top of page

Parkinson's Disease

Speech and Voice 

Up to 90% of persons with PD will experience voice and speech symptoms [1, 2]. The motor symptoms such as slowed movement and rigidity that are experienced in other parts of the body due to basal ganglia dysfunction also affect the motor movements of voice and speech.

The profile of speech symptoms most typical in PD is termed 'hypokinetic dysarthria' [3] and is characterized by decreased vocal intensity, reduced articulatory precision, reduced pitch variation perceived as monotone speech, and hypophonia (hoarse, breathy voice). Speech rate may be slowed (although persons may also experience rapid rushes of speech). Overall, there is a reduction in speech intelligibility. Additionally, due to sensorimotor changes, a person with PD may not be able to detect changes in their own voice. Their friends and family may be finding it more difficult to understand them, but the person with PD has the sensation that they are "yelling" to achieve a voice that is loud enough for others to understand them. 

The progression of communication symptoms differs between individuals; some persons experience no or minimal reduction in their functional communication skills, or not until the later stages of the course. It is advisable to consult with an S-LP early in the course of PD. Such consultation will give you accurate information to make informed decisions with. Moreover, when intervention is provided early, greater gains can be achieved in less time, worsening symptoms may be delayed, and functional speech is maintained longer.


Non-Intensive Individual Speech/Voice Treatment


Treatment programs are developed based on the specific needs of individuals. A treatment plan can be developed to improve vocal volume, vocal quality, speech clarity, and breath support for speech. Dosage of treatment may be one or two 60-minute appointments per week with daily home practice.

Voice Group

Our voice group is for those who would like to work on improving and/or maintaining their voice in a small group (maximum 4 persons). This group is suitable for those with early stage voice difficulties or those who have finished one-on-one treatment and are seeking support with maintenance. Contact us for more information about eligibility.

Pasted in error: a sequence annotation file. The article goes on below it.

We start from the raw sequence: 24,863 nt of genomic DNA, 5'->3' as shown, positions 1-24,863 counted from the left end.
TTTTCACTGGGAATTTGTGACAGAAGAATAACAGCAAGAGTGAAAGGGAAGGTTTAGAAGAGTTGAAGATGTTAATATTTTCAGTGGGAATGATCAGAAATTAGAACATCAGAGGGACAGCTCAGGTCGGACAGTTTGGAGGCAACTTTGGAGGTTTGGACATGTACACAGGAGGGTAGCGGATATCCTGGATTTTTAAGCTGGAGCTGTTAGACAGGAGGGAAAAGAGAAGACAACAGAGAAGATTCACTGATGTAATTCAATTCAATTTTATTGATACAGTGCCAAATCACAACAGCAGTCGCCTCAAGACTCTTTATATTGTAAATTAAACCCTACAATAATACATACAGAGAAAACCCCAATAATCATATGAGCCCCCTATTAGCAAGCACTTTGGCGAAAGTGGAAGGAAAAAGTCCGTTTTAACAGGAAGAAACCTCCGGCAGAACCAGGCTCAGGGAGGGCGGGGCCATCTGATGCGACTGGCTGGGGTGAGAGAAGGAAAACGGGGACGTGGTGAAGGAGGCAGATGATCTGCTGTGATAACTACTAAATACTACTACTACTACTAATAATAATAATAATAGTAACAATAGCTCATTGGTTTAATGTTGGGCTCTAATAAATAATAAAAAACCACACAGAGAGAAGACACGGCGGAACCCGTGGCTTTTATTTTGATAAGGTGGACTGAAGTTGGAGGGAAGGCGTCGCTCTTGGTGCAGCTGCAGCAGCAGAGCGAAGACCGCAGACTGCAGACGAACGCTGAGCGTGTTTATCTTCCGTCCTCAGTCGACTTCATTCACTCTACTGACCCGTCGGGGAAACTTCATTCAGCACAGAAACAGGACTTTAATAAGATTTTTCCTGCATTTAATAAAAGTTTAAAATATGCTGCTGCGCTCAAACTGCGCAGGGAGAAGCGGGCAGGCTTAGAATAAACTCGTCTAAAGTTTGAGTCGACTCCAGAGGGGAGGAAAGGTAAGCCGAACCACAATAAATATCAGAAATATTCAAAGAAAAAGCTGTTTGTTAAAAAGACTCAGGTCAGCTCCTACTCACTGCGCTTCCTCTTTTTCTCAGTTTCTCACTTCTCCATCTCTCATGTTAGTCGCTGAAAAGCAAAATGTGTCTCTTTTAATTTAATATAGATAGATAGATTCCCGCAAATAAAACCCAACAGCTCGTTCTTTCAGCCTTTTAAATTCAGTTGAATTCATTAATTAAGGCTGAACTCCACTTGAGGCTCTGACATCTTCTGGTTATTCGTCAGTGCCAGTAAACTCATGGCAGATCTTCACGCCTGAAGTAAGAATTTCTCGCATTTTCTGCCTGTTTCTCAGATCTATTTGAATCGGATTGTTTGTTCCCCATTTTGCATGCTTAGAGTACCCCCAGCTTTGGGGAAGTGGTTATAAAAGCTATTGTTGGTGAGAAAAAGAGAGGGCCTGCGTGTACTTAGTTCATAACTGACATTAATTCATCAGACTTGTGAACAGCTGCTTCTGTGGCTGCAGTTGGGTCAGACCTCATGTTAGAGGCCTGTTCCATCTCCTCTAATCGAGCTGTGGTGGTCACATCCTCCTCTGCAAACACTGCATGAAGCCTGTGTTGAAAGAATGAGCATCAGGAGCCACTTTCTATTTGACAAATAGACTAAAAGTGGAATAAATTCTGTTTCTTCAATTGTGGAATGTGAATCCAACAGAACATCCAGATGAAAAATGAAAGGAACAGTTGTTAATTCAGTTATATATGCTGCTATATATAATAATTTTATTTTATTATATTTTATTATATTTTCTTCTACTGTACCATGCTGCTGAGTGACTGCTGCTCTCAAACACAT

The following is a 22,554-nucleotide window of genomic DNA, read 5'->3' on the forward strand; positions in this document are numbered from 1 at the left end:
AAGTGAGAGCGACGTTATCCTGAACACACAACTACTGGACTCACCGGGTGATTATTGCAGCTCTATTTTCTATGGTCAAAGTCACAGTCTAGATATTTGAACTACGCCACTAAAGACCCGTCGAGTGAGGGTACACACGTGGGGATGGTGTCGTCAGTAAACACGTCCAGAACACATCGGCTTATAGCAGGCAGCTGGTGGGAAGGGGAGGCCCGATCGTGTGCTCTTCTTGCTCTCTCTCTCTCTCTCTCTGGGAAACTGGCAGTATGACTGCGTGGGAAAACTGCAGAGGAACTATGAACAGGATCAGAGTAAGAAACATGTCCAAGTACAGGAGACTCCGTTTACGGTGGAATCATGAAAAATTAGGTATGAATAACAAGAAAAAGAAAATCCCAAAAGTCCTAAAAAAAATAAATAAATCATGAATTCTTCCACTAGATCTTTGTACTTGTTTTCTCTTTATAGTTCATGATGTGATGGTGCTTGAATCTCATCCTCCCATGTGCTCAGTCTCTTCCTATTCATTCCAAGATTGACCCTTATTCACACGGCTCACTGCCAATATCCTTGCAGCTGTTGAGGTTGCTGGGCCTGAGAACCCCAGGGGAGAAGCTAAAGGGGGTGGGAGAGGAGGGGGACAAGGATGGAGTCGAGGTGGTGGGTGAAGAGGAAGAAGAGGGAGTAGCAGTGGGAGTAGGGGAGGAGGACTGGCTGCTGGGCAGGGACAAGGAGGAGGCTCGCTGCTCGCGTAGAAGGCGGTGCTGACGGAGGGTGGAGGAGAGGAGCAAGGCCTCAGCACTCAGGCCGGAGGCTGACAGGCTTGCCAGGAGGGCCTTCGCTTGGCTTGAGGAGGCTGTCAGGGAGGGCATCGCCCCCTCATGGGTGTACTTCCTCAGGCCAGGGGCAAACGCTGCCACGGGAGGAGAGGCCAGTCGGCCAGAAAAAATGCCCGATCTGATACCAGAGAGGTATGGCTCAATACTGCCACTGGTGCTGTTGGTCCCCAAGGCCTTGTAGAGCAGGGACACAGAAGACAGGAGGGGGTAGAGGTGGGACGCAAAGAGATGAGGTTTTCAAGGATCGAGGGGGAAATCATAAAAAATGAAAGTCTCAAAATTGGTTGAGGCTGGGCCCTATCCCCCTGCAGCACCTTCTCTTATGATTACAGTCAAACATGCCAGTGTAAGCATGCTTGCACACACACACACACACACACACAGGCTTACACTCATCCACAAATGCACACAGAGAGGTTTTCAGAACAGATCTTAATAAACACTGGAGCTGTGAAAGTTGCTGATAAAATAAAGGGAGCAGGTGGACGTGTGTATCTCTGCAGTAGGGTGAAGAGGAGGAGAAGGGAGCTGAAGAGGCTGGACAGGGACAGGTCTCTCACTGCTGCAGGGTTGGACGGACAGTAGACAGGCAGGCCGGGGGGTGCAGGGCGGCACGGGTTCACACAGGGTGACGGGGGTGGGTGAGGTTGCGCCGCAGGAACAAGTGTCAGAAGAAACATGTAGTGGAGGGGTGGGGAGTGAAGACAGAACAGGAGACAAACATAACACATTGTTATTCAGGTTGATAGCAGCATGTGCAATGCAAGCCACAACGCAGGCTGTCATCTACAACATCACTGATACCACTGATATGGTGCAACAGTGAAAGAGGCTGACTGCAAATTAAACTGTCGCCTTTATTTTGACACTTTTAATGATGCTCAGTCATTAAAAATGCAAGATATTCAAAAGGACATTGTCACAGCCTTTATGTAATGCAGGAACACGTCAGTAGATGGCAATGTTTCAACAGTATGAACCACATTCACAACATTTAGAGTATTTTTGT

LSVT  LOUD Treatment  (Lee Silverman Voice Treatment)

LSVT LOUD is an intensive treatment protocol developed for persons with Parkinson's disease. Outcomes typically include improvements in breath support, volume, speech clarity, vocal strength, pitch range, facial expression, and confidence.

It is critical that those considering LSVT LOUD treatment are able to commit to the minimum dosage:

  •   4 consecutive days per week (60 minute sessions)

  •   over 4 consecutive weeks

  •   over 30 days


This is the minimum dosage required to achieve the outcomes expected from LSVT LOUD. Some people - such as those who have more severe symptoms - may require more than 16 sessions. The days between S-LP-led sessions involve homework and carryover tasks to ensure that treatment gains are made and maintained outside of the treatment room. The breakdown of the schedule is:

   Each week:

  • 4 days - 60 minutes of daily treatment with S-LP plus 10 minutes of home practice plus carryover activities

  • 3 days - daily home practice twice a day for 15 minutes each plus carryover activities


Carryover activities are 'assignments' in which clients intentionally apply new skills to real life situations. An example for someone who has been having trouble talking on the phone would be calling a relative and maintaining a loud enough voice for the entire conversation.

Completion of daily homework is required and is necessary in order to see an improvement in your daily speech outside of the treatment room. On treatment days there is an additional 10 minutes of home practice. On days when you don't have a treatment session, homework consists of two periods of 15-minute practice. 

At about 6 months post-treatment (ranges from every 3-12 months depending on the stage of PD and severity of voice symptoms) there is a follow-up visit scheduled, and for every 6 months after that. If tune-up sessions are required at any point, they can be arranged at that time. 

In order to maintain the gains your make during treatment, you will need to continue to practice for 10 minutes a day.

There is certainly a level of commitment required, but it's worth it!!


For more information about this treatment, please visit:

In this video, a gentleman shares his experience with LSVT LOUD:

Before initiating treatment, a laryngeal exam should be completed by an Ear Nose and Throat medical specialist ('otolaryngologist'). Your doctor can make this referral. 

Pamela Coulter is a LSVT LOUD Certified Clinician. For a list of certified clinicians, visit:

Voice Amplification